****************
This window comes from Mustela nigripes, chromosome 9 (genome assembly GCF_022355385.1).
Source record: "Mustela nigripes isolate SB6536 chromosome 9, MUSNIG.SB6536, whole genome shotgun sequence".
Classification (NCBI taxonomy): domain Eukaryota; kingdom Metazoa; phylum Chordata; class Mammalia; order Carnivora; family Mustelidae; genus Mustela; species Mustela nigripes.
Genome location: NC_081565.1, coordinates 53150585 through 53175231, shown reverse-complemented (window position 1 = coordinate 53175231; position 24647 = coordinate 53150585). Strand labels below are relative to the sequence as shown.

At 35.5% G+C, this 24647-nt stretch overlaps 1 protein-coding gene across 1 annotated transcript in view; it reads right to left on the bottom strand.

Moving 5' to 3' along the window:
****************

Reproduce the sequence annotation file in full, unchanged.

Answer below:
This window comes from Mustela nigripes, chromosome 9 (genome assembly GCF_022355385.1).
Source record: "Mustela nigripes isolate SB6536 chromosome 9, MUSNIG.SB6536, whole genome shotgun sequence".
Classification (NCBI taxonomy): domain Eukaryota; kingdom Metazoa; phylum Chordata; class Mammalia; order Carnivora; family Mustelidae; genus Mustela; species Mustela nigripes.
Genome location: NC_081565.1, coordinates 53150585 through 53175231, shown reverse-complemented (window position 1 = coordinate 53175231; position 24647 = coordinate 53150585). Strand labels below are relative to the sequence as shown.

At 35.5% G+C, this 24647-nt stretch overlaps 1 protein-coding gene across 1 annotated transcript in view; it reads right to left on the bottom strand.

Moving 5' to 3' along the window: